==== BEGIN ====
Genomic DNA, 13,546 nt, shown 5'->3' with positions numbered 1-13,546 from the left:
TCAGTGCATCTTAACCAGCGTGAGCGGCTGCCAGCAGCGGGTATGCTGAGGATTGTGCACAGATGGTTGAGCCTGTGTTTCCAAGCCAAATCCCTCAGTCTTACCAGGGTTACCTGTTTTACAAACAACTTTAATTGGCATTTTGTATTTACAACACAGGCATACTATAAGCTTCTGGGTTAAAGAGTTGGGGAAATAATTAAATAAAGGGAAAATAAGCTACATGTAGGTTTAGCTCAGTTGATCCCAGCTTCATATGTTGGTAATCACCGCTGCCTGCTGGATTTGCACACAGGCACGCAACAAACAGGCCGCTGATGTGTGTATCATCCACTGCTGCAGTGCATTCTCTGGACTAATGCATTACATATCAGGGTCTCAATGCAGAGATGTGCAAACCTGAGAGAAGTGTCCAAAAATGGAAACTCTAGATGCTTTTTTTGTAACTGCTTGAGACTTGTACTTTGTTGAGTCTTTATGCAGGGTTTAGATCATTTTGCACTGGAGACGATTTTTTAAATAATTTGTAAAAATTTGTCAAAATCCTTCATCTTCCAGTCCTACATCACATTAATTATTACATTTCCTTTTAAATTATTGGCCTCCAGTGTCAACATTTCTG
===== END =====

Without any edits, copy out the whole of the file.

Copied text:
Genomic DNA, 13,546 nt, shown 5'->3' with positions numbered 1-13,546 from the left:
TCAGTGCATCTTAACCAGCGTGAGCGGCTGCCAGCAGCGGGTATGCTGAGGATTGTGCACAGATGGTTGAGCCTGTGTTTCCAAGCCAAATCCCTCAGTCTTACCAGGGTTACCTGTTTTACAAACAACTTTAATTGGCATTTTGTATTTACAACACAGGCATACTATAAGCTTCTGGGTTAAAGAGTTGGGGAAATAATTAAATAAAGGGAAAATAAGCTACATGTAGGTTTAGCTCAGTTGATCCCAGCTTCATATGTTGGTAATCACCGCTGCCTGCTGGATTTGCACACAGGCACGCAACAAACAGGCCGCTGATGTGTGTATCATCCACTGCTGCAGTGCATTCTCTGGACTAATGCATTACATATCAGGGTCTCAATGCAGAGATGTGCAAACCTGAGAGAAGTGTCCAAAAATGGAAACTCTAGATGCTTTTTTTGTAACTGCTTGAGACTTGTACTTTGTTGAGTCTTTATGCAGGGTTTAGATCATTTTGCACTGGAGACGATTTTTTAAATAATTTGTAAAAATTTGTCAAAATCCTTCATCTTCCAGTCCTACATCACATTAATTATTACATTTCCTTTTAAATTATTGGCCTCCAGTGTCAACATTTCTG